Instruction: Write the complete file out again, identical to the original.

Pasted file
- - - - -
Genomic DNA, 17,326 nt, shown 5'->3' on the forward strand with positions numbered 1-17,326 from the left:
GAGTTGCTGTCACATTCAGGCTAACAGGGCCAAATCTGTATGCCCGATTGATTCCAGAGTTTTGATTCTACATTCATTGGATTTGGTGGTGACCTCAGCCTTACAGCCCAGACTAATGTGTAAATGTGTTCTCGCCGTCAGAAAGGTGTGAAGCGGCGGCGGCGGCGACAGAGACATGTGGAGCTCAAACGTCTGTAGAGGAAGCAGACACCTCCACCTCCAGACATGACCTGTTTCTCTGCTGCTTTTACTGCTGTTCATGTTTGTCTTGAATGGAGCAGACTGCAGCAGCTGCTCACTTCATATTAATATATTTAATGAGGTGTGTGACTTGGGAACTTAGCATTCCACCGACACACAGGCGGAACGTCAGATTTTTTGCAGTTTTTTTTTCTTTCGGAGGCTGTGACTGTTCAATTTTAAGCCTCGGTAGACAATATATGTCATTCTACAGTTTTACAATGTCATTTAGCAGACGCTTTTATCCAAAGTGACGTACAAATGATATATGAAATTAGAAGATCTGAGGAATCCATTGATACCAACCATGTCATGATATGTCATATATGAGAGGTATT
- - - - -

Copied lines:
Genomic DNA, 17,326 nt, shown 5'->3' on the forward strand with positions numbered 1-17,326 from the left:
GAGTTGCTGTCACATTCAGGCTAACAGGGCCAAATCTGTATGCCCGATTGATTCCAGAGTTTTGATTCTACATTCATTGGATTTGGTGGTGACCTCAGCCTTACAGCCCAGACTAATGTGTAAATGTGTTCTCGCCGTCAGAAAGGTGTGAAGCGGCGGCGGCGGCGACAGAGACATGTGGAGCTCAAACGTCTGTAGAGGAAGCAGACACCTCCACCTCCAGACATGACCTGTTTCTCTGCTGCTTTTACTGCTGTTCATGTTTGTCTTGAATGGAGCAGACTGCAGCAGCTGCTCACTTCATATTAATATATTTAATGAGGTGTGTGACTTGGGAACTTAGCATTCCACCGACACACAGGCGGAACGTCAGATTTTTTGCAGTTTTTTTTTCTTTCGGAGGCTGTGACTGTTCAATTTTAAGCCTCGGTAGACAATATATGTCATTCTACAGTTTTACAATGTCATTTAGCAGACGCTTTTATCCAAAGTGACGTACAAATGATATATGAAATTAGAAGATCTGAGGAATCCATTGATACCAACCATGTCATGATATGTCATATATGAGAGGTATT